Hypertension was evaluated as a risk factor for renal injury in two studies.[4],[5] A random-effects model was used because of high heterogeneity (I2 = 100%, P = 0.00001) among the included studies. Although the overall risk of having renal impairment was 4.44 (95% CI: 0.53, 36.87) times higher in patients with hyper-tension, this increased risk was not statistically significant (P = 0.17) [Figure 1]e.

Diabetes

Data on diabetes as one of the risk factors for renal impairment were obtained from four studies which compared the diabetes status among patients with or without renal impairment.[4],[5],[16],[17] A random-effects model was used because of high heterogeneity (I2 = 99%, P = 0.00001) among the included studies. Although the overall risk of having renal impairment was higher in patients with diabetes [OR 3.25 (0.58, 18.34)], this increased risk was not statistically significant (P = 0.18) [Figure 1]f.

Preoperative kidney disease

Only two studies[4],[5] which compared the pre-operative renal status as a risk factor for renal dysfunction were included in the analysis. In the study by Jafari et al,[4] 19 patients out of total 98 cases who developed renal dysfunction after surgery had preoperative renal disease, whereas only seven out of 196 controls had a kidney disease. Similarly, 2,170,575 patients had kidney disease at the preoperative period out of a total of 7,235,251 patients studied by Nadkarni et al. A random- effects model was used because of high heterogeneity (I2 = 78%, P = 0.03) among the included studies. The overall risk of having renal impairment was considerably higher in patients with preoperative kidney disease with OR 9.43 (3.96, 22.47, P < 0.00001) [Figure 1]g.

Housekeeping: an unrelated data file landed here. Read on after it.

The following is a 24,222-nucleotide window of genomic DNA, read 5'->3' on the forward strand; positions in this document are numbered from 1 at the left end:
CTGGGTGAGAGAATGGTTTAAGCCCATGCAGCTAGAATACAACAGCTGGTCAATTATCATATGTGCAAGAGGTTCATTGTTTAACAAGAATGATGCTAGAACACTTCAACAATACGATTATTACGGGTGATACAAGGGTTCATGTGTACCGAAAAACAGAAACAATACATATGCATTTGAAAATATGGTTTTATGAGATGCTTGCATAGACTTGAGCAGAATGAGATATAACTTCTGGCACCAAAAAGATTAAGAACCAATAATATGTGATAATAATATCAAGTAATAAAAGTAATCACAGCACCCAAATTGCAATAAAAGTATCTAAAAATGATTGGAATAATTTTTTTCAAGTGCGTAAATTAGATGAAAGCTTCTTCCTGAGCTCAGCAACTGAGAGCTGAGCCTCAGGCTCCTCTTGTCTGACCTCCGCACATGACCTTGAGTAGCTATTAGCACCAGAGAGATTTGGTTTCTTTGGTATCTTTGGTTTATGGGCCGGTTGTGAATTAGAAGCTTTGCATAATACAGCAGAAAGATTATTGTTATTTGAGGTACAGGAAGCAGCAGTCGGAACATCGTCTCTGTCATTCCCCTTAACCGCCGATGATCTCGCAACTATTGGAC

Cardiac disease

Presence of cardiac disease and the risk of AKI were evaluated in two studies.[4],[17] A fixed- effects model was used because of no heterogeneity (I2 = 0%, P = 0.39) among the included studies. The pooled data suggested that the presence of cardiac disease in the patient undergoing knee or hip replacement surgery is associated with perioperative renal impairment with an OR of 2.04 (95% CI: 1.95-2.62, P < 0.00001) [Figure 1]h.

American Society of Anesthesiologists grading

Two studies which compared ASA grade among patients with or without renal impairment were included in this analysis.[4],[10] One hundred and sixty-nine patients out of 294 total had ASA physical status of three or more in the study conducted by Jafari et al,[4] whereas Jamsa et al <[10] conducted a study on 18,575 patients and observed only 47 of those who had postoperative AKI and 8491 in those who did not have AKI after surgery had ASA status 3 or more. A random-effects model was used because of higher heterogeneity (I2 = 85%, P = 0.009) among the included studies. The overall risk of having renal impairment was 1.55 times higher in patients with higher ASA grade with 95% CI of 1.16–2.09 (P = 0.003) [Figure 1]i.

Type of anesthesia